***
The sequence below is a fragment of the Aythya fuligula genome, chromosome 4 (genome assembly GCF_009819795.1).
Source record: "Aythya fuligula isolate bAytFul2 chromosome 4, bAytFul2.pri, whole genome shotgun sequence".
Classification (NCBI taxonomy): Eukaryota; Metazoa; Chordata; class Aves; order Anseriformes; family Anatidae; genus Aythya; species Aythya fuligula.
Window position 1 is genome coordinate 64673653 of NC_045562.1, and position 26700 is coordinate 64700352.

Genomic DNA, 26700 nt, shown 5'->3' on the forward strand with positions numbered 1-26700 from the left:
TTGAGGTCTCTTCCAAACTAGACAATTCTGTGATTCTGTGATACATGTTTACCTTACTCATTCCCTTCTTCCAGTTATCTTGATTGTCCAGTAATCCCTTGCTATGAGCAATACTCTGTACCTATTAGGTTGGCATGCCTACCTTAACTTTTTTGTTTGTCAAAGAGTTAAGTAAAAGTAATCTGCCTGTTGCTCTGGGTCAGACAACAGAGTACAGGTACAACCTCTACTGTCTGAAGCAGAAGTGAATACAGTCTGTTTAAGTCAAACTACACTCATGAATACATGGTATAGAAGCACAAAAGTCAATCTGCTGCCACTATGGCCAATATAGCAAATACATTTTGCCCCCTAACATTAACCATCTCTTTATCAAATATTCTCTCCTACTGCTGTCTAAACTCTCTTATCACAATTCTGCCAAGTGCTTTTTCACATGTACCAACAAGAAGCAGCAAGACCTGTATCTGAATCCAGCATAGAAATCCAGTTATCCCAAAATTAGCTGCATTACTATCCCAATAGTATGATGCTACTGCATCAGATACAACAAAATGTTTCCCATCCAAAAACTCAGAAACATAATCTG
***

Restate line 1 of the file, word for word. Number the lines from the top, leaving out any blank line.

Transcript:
The sequence below is a fragment of the Aythya fuligula genome, chromosome 4 (genome assembly GCF_009819795.1).